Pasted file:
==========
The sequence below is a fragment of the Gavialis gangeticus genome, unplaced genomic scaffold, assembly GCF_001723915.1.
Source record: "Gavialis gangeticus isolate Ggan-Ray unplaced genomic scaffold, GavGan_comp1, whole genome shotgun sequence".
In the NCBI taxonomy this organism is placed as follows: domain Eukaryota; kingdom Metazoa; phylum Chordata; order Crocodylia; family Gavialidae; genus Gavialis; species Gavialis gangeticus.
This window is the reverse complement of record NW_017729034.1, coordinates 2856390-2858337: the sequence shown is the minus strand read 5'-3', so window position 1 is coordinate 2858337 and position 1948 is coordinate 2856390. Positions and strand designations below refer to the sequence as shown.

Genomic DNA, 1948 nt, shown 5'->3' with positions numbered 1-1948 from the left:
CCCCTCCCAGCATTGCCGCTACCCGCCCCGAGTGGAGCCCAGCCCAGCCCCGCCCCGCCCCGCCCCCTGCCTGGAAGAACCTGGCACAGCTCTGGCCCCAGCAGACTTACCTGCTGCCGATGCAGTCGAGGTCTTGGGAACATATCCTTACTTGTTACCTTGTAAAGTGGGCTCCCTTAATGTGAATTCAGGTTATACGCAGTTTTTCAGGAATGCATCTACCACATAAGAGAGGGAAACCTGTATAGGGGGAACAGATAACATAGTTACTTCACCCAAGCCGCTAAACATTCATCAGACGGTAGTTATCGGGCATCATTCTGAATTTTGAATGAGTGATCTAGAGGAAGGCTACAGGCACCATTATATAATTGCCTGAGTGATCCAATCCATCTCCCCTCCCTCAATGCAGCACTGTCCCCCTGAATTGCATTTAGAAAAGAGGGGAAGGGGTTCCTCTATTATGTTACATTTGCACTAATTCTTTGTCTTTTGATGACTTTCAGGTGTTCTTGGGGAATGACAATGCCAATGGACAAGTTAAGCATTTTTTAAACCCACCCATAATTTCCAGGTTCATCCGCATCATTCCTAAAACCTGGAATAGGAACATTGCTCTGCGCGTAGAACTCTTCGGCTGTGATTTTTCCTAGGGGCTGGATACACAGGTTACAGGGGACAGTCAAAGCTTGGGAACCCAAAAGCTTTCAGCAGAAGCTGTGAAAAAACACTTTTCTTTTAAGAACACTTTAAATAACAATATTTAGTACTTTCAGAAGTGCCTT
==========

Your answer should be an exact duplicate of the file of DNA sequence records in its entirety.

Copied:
The sequence below is a fragment of the Gavialis gangeticus genome, unplaced genomic scaffold, assembly GCF_001723915.1.
Source record: "Gavialis gangeticus isolate Ggan-Ray unplaced genomic scaffold, GavGan_comp1, whole genome shotgun sequence".
In the NCBI taxonomy this organism is placed as follows: domain Eukaryota; kingdom Metazoa; phylum Chordata; order Crocodylia; family Gavialidae; genus Gavialis; species Gavialis gangeticus.
This window is the reverse complement of record NW_017729034.1, coordinates 2856390-2858337: the sequence shown is the minus strand read 5'-3', so window position 1 is coordinate 2858337 and position 1948 is coordinate 2856390. Positions and strand designations below refer to the sequence as shown.

Genomic DNA, 1948 nt, shown 5'->3' with positions numbered 1-1948 from the left:
CCCCTCCCAGCATTGCCGCTACCCGCCCCGAGTGGAGCCCAGCCCAGCCCCGCCCCGCCCCGCCCCCTGCCTGGAAGAACCTGGCACAGCTCTGGCCCCAGCAGACTTACCTGCTGCCGATGCAGTCGAGGTCTTGGGAACATATCCTTACTTGTTACCTTGTAAAGTGGGCTCCCTTAATGTGAATTCAGGTTATACGCAGTTTTTCAGGAATGCATCTACCACATAAGAGAGGGAAACCTGTATAGGGGGAACAGATAACATAGTTACTTCACCCAAGCCGCTAAACATTCATCAGACGGTAGTTATCGGGCATCATTCTGAATTTTGAATGAGTGATCTAGAGGAAGGCTACAGGCACCATTATATAATTGCCTGAGTGATCCAATCCATCTCCCCTCCCTCAATGCAGCACTGTCCCCCTGAATTGCATTTAGAAAAGAGGGGAAGGGGTTCCTCTATTATGTTACATTTGCACTAATTCTTTGTCTTTTGATGACTTTCAGGTGTTCTTGGGGAATGACAATGCCAATGGACAAGTTAAGCATTTTTTAAACCCACCCATAATTTCCAGGTTCATCCGCATCATTCCTAAAACCTGGAATAGGAACATTGCTCTGCGCGTAGAACTCTTCGGCTGTGATTTTTCCTAGGGGCTGGATACACAGGTTACAGGGGACAGTCAAAGCTTGGGAACCCAAAAGCTTTCAGCAGAAGCTGTGAAAAAACACTTTTCTTTTAAGAACACTTTAAATAACAATATTTAGTACTTTCAGAAGTGCCTT